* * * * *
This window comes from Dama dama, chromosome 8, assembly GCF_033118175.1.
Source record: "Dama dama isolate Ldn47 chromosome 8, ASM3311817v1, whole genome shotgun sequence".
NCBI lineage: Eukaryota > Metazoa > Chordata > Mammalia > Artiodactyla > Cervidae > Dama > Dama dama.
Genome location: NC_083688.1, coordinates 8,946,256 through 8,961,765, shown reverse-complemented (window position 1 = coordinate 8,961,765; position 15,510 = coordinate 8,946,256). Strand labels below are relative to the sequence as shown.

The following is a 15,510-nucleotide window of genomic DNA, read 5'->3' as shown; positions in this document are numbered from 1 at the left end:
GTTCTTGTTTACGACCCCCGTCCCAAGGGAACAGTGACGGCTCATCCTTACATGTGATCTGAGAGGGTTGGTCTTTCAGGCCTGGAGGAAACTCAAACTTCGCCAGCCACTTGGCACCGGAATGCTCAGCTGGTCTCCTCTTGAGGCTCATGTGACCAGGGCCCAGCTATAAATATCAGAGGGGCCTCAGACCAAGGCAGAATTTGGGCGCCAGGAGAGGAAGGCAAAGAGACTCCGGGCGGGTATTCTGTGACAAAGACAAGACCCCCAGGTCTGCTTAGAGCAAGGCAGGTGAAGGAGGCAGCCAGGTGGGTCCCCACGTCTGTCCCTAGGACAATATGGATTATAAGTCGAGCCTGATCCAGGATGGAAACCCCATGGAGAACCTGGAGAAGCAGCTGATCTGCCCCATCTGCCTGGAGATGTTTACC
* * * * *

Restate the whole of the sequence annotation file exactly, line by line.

This window comes from Dama dama, chromosome 8, assembly GCF_033118175.1.
Source record: "Dama dama isolate Ldn47 chromosome 8, ASM3311817v1, whole genome shotgun sequence".
NCBI lineage: Eukaryota > Metazoa > Chordata > Mammalia > Artiodactyla > Cervidae > Dama > Dama dama.
Genome location: NC_083688.1, coordinates 8,946,256 through 8,961,765, shown reverse-complemented (window position 1 = coordinate 8,961,765; position 15,510 = coordinate 8,946,256). Strand labels below are relative to the sequence as shown.

The following is a 15,510-nucleotide window of genomic DNA, read 5'->3' as shown; positions in this document are numbered from 1 at the left end:
GTTCTTGTTTACGACCCCCGTCCCAAGGGAACAGTGACGGCTCATCCTTACATGTGATCTGAGAGGGTTGGTCTTTCAGGCCTGGAGGAAACTCAAACTTCGCCAGCCACTTGGCACCGGAATGCTCAGCTGGTCTCCTCTTGAGGCTCATGTGACCAGGGCCCAGCTATAAATATCAGAGGGGCCTCAGACCAAGGCAGAATTTGGGCGCCAGGAGAGGAAGGCAAAGAGACTCCGGGCGGGTATTCTGTGACAAAGACAAGACCCCCAGGTCTGCTTAGAGCAAGGCAGGTGAAGGAGGCAGCCAGGTGGGTCCCCACGTCTGTCCCTAGGACAATATGGATTATAAGTCGAGCCTGATCCAGGATGGAAACCCCATGGAGAACCTGGAGAAGCAGCTGATCTGCCCCATCTGCCTGGAGATGTTTACC